Undergraduate Research Activities

Our group centrally involves undergraduate students in ongoing projects. We also provide other activities that offer excellent opportunities for undergraduate students to apply their skills to real-world problems. Interested students are encouraged to ask faculty they are interested in working with about current opportunities.


In order to be successful, students need a strong background and interest in computational and applied mathematics and be able to commit substantial time to the research project. A critical requirement for most projects is a strong background in numerical analysis and strong programming skills as offered, e.g., in Emory’s course MATH 315. Students should also bring a lot of curiosity and enthusiasm to learn and work independently. Depending on the project, other courses or technical skills will be needed.

Getting Started

Students that are curious in getting research experience in scientific computing can find information about current projects. It is recommended to reach out directly to the faculty member associated with projects of interest. Students are also encouraged to attend our group’s weekly seminar.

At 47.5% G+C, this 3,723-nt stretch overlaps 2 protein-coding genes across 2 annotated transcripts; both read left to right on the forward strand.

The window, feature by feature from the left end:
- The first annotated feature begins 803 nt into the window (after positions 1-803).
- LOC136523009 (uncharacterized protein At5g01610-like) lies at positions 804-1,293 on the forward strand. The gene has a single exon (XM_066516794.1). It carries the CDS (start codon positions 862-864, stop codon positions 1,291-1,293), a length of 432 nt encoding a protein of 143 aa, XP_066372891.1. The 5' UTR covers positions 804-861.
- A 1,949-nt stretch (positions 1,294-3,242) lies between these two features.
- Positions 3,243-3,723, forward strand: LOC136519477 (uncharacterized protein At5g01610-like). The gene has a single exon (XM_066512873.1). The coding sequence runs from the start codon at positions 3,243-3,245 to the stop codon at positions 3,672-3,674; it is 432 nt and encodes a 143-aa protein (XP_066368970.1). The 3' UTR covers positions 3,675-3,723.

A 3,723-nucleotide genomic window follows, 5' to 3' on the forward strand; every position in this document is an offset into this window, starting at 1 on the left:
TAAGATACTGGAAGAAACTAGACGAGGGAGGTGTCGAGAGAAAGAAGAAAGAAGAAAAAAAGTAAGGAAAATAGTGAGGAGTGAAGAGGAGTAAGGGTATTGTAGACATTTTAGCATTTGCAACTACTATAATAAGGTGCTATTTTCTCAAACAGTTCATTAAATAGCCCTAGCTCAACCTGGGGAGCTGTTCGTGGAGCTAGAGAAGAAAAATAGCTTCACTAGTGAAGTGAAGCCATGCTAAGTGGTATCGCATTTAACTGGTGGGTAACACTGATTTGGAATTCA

Expectations from Undergraduate Researchers

We expect the students we advise to create new knowledge leading to scholarship in the form of a final thesis, poster presentations, talks, and publications.

A few recent examples of peer-reviewed papers that originated from undergraduate work are:

Undergraduate Research Activities at Emory

The Department of Mathematics and our group offer various ways for undergraduate students to participate in research projects.

Research Opportunities at Other Institutions

We are glad to help students find research opportunities (e.g., NSF REUs) at other institutions. Here are a few places to look:


Many of our honors students and other undergraduate students involved in research projects have continued their research careers by entering top-level graduate programs, including at Rice University, UCLA, Stanford U, UIUC, University of Texas, Michigan U, Duke U, University of Maryland, Cornell.